8 things you need to know about obesity

Obesity explained: Why rich women stay skinny, BMI isn't the best measure and soda taxes don't work

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As the public-health community zapped diseases like polio, the “obesity epidemic” came on to the scene. Now, it seems there’s news about society’s collective girth every day. This week’s offerings alone:

But what does obesity really mean? Here’s everything you need to know in eight questions.

1. What is obesity and how can you tell if you’re obese?

It’s just a fancy way to say someone is too fat, or fatter than doctors deem healthy. But being obese is medically different from being just a little roly-poly because it’s more strongly correlated with diseases such as diabetes, high blood pressure and some cancers.

The most common measure of obesity—and the one public health organizations use to determine prevalence at the population level—is body mass index, or BMI for short.

You can calculate BMI by dividing your weight in kilograms by the square of your height in meters. So: kg/m2. And if you’re not in the mood for math, check out this handy online calculator.

A BMI greater than or equal to 25 puts you in the overweight category; 30 is the threshold for obesity.

2. But isn’t Tom Cruise obese according to BMI?

Yup. Since BMI doesn’t take body composition into account, there’s some controversy about whether it’s truly the best way to calculate obesity. Athletic folks with heavy muscles might ring in with a higher BMI than their couch-potato counterparts.

Some argue MRIs would give a more accurate picture of body fatness. There’s also a growing literature about the importance of “abdominal obesity”—or belly fat—because it’s linked with a number of obesity-related evils, such as diabetes. For this reason, waist circumference or waist-to-height ratio, some say, would give a truer measure of obesity.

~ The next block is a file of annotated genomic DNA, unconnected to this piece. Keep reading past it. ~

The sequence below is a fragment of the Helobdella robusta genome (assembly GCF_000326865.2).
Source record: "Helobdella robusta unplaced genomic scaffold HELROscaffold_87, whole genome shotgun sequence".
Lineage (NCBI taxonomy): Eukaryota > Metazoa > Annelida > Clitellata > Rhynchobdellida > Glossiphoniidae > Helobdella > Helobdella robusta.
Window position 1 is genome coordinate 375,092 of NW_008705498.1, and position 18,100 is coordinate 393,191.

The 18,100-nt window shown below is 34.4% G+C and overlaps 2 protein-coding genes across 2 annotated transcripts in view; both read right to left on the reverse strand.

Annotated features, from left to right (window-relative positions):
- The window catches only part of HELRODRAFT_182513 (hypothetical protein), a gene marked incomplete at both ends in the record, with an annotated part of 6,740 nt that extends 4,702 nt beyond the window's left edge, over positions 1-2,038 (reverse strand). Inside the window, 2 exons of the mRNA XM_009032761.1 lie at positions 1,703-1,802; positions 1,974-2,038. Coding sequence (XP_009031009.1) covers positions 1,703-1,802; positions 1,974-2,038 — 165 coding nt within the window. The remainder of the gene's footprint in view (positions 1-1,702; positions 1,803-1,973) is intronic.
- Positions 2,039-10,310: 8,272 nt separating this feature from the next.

But for now, MRIs are expensive, and calculating waist circumferences is more error prone than BMI for study purposes, so the imperfect equation remains the standard.

3. What is an “obesity epidemic” then? If we’re just talking about extra fat, why does it sound like an infectious disease?

“Obesity epidemic” is an admittedly funny choice of phrase for a non-infectious condition that was only recently classified as a “disease” in America.

Some academics have argued that it’s disease mongering underwritten by pharmaceutical companies, or a construct pushed by various interest groups to forward their research or public-health agendas.

But that doesn’t change one fact: a lot of people have grown a lot fatter during the past 30 years. According to the latest research, the prevalence of adult obesity in Canada tripled between 1985 and 2011, shooting up to 18.3 per cent from 6.1. In America, there’s an even bigger problem: the prevalence among adults more than doubled between 1976 (15.1 per cent of the population was obese) and 2012 (when 34.9 per cent was obese).

Like any serious scourge, obesity is linked with a litany of killer health conditions. Beyond the personal toll, it’s a social concern because of the cost burden on society. In Canada, the cost estimate is between $4.6-billion and $7.1-billion a year. An oft-cited estimate suggests the obesity price tag may be $190 billion U.S. annually for medical care and lost productivity.

4. What’s the outlook for this so-called epidemic?

New estimates published in the Canadian Medical Association Journal suggest the number of normal-weight Canadians will continue to decrease, while those with extra weight will continue to rise. By 2019, the researchers predict more than half (55.4 per cent) of the Canadian adult population will be overweight or obese. The outlook is similarly dismal among children. By 2011, nearly a third of five- to 17-year-olds were overweight or obese, according to Statistics Canada.